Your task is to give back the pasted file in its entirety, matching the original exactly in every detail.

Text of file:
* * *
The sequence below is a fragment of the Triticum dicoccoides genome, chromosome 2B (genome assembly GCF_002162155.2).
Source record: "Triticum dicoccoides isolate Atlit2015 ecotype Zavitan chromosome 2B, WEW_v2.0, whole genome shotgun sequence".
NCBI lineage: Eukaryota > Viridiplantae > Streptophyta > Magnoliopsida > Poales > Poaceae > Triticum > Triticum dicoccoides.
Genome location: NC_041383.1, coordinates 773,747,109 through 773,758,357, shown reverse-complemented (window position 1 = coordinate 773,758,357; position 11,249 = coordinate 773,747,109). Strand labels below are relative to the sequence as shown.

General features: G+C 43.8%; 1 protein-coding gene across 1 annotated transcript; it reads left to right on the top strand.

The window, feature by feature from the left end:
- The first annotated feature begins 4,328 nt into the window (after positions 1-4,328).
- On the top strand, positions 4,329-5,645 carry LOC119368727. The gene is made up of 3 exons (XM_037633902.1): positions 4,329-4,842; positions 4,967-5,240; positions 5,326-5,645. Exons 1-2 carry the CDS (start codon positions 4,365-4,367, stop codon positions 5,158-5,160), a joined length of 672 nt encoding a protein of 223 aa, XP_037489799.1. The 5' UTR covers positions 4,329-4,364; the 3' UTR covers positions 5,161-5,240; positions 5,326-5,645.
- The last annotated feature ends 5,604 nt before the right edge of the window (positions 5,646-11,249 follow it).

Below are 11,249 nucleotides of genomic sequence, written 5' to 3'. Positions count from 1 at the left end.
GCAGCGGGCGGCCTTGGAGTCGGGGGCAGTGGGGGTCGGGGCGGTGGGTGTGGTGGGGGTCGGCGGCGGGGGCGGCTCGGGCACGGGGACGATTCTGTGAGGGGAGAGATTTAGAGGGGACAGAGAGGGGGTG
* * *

The sequence below is a fragment of the Triticum dicoccoides genome, chromosome 2B (genome assembly GCF_002162155.2).
Source record: "Triticum dicoccoides isolate Atlit2015 ecotype Zavitan chromosome 2B, WEW_v2.0, whole genome shotgun sequence".
NCBI lineage: Eukaryota > Viridiplantae > Streptophyta > Magnoliopsida > Poales > Poaceae > Triticum > Triticum dicoccoides.
Genome location: NC_041383.1, coordinates 773,747,109 through 773,758,357, shown reverse-complemented (window position 1 = coordinate 773,758,357; position 11,249 = coordinate 773,747,109). Strand labels below are relative to the sequence as shown.

General features: G+C 43.8%; 1 protein-coding gene across 1 annotated transcript; it reads left to right on the top strand.

The window, feature by feature from the left end:
- The first annotated feature begins 4,328 nt into the window (after positions 1-4,328).
- On the top strand, positions 4,329-5,645 carry LOC119368727. The gene is made up of 3 exons (XM_037633902.1): positions 4,329-4,842; positions 4,967-5,240; positions 5,326-5,645. Exons 1-2 carry the CDS (start codon positions 4,365-4,367, stop codon positions 5,158-5,160), a joined length of 672 nt encoding a protein of 223 aa, XP_037489799.1. The 5' UTR covers positions 4,329-4,364; the 3' UTR covers positions 5,161-5,240; positions 5,326-5,645.
- The last annotated feature ends 5,604 nt before the right edge of the window (positions 5,646-11,249 follow it).

Below are 11,249 nucleotides of genomic sequence, written 5' to 3'. Positions count from 1 at the left end.
GCAGCGGGCGGCCTTGGAGTCGGGGGCAGTGGGGGTCGGGGCGGTGGGTGTGGTGGGGGTCGGCGGCGGGGGCGGCTCGGGCACGGGGACGATTCTGTGAGGGGAGAGATTTAGAGGGGACAGAGAGGGGGTG